Global Clinical Trials – from Metro-centric to Multi-centric: A Herculean Task
Dr Umakanta Sahoo, Dr Vimal Sanghavi and Dr Arun D Bhatt give a brief review of the current scenario of clinical trials in India and the future challenges of patient recruitment
Dr A D Bhatt
Dr U Sahoo
Dr V Sanghavi
India is on the threshold of an exponential growth in clinical research business. This growth is based on India’s potential for fast recruitment of large number of treatment naive patients. However, this growth will pose a big challenge of large number of patients and the need for infrastructure and manpower. This article is a brief review of the current scenario of clinical trials in India and the future challenges of patient recruitment. Central and Eastern European countries boast of over 12,000 investigator sites, which can complete 300,000 subjects per year. India can take advantage of this opportunity if we make efforts to organise the clinical trial infrastructure for patient enrolment.
Indian Clinical Trial Scenario
India has 2-2.5 million cancer patients, over 35 million cardiac patients, 30-35 million diabetic patients and 3.8 – 4.5 million HIV/AIDS patients. These huge numbers are essentially estimates based on prevalence/ incidence rates, and do not reflect the number of patients attending hospitals.
Besides, the majority of patients – 70 per cent – are likely to be in rural areas. India has 14,000 general hospitals, of which around 150 have served as sites for clinical trials in the past. Most studies are done in academic institutions and only 30% of studies are carried out in private hospitals and clinics.
However, most global GCP trials have been successfully conducted in 20-25 public hospitals/ institutions located in 10-12 metros and class I cities. The number of allopathic doctors available in the country is around 572,000. Majority of them are graduates with no/ little knowledge about clinical trials, hence would not qualify as investigators for complex international clinical trials. The Medical Council of India (MCI) figures for number of postgraduate degree seats per year are: cardiology 75, neurology 62 and oncology 21.
Hence, in super-specialty areas, currently there are around 2500 cardiologists, 2000 psychiatrists, 500 neurologists, 500 oncologists and 400 diabetologists. In 2002, only about 5 per cent of these specialists were involved in global GCP trials.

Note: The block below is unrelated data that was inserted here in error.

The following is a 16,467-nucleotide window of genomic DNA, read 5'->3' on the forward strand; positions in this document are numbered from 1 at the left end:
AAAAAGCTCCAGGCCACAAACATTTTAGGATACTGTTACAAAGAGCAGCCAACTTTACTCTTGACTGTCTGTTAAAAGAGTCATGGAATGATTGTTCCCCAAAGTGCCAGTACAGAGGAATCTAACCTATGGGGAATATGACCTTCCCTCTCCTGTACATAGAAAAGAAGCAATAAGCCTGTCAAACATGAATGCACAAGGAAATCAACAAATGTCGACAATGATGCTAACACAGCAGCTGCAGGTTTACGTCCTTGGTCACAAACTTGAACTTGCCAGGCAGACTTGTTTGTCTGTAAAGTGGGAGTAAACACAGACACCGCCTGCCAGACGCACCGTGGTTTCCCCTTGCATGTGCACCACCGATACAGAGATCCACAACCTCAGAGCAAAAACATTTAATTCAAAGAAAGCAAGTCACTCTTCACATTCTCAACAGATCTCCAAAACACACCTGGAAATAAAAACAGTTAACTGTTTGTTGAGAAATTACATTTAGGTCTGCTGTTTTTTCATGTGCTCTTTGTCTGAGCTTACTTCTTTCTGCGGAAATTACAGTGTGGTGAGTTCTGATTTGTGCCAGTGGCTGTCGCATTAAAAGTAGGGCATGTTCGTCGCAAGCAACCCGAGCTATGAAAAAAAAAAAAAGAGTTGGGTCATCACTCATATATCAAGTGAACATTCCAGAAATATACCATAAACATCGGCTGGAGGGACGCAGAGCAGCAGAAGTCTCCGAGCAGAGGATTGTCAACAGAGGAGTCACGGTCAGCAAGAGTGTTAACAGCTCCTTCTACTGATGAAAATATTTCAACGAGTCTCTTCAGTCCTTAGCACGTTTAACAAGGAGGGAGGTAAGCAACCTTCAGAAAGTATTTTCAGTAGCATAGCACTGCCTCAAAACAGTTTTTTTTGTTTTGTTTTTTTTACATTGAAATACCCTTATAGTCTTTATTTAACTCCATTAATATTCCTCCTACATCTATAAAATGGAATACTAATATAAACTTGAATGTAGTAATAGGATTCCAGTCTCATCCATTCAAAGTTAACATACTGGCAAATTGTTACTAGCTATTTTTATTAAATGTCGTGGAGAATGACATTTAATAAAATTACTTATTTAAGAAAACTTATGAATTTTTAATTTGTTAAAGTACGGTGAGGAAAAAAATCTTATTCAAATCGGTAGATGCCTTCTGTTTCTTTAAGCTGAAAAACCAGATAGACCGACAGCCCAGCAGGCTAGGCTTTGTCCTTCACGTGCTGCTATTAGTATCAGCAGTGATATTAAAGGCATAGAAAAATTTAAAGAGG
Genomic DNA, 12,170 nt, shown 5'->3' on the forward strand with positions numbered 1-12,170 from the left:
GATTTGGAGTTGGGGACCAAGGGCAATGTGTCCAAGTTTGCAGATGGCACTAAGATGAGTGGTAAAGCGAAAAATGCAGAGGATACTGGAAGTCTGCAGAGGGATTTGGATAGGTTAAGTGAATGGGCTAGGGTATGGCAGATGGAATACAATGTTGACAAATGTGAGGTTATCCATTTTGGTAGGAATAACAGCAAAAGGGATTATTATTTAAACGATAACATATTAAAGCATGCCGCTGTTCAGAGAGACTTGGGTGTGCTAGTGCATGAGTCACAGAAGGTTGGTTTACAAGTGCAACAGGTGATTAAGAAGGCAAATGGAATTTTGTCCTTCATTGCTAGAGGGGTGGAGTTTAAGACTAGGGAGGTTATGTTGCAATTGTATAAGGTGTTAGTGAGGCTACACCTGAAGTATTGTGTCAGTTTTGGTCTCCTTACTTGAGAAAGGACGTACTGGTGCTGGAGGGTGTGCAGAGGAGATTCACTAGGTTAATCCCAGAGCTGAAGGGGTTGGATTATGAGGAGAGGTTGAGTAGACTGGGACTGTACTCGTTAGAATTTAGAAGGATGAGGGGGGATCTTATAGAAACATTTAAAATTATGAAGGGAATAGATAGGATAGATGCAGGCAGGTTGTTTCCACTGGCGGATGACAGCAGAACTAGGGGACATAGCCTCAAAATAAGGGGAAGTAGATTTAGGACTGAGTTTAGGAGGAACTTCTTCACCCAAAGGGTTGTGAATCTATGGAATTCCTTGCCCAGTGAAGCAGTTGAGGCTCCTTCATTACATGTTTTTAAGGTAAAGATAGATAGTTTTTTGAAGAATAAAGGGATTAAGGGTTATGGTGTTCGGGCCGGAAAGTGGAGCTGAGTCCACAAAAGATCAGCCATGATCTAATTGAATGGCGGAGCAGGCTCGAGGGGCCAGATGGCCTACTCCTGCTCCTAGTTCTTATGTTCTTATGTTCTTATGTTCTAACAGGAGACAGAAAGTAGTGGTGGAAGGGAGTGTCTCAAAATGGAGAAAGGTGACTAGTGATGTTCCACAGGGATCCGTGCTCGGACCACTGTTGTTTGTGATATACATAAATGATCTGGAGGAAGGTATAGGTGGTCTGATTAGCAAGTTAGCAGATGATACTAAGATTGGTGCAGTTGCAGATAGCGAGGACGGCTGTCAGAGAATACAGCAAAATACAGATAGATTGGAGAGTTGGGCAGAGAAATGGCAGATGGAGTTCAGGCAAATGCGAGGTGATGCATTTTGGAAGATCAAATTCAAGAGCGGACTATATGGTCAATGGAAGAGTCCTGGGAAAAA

In US, clinical research is losing its attraction for the investigators. By 2005, there will not be enough clinical investigators to handle the number of drugs in clinical development. CenterWatch estimates that against a 2005 demand for 56,000 investigators, only 48,000 will be available – a shortfall of 15 per cent.
In contrast, most Indian specialists, because of time pressure and because of ethical and scientific complexity of GCP trials, do not wish to take part in clinical trials. This situation requires tremendous efforts to attract the specialists to clinical research.
Challenge of Growth: Patient Numbers In 2002, the industry spent US $30-35 million on clinical trials, and there were 40-50 active ICH-GCP clinical trials and 200-250 investigators.
Considering 100 patients per trial, approximately 4000-5000 patients were enrolled in these trials. The 2010, projection for Indian clinical trials business ranges from US$250-300 million (CenterWatch) to US$ 1-1.5 billion (McKinsey). If we target the lower range estimates, the number of trials will need to increase 8-10 fold to 320-500, and number of patients would range from 32000-50000. At an annual enrolment rate of 25 patients, we will need 1600-2000 investigators to manage these patients. Even if the rate is doubled, the investigator number will be 800-1000.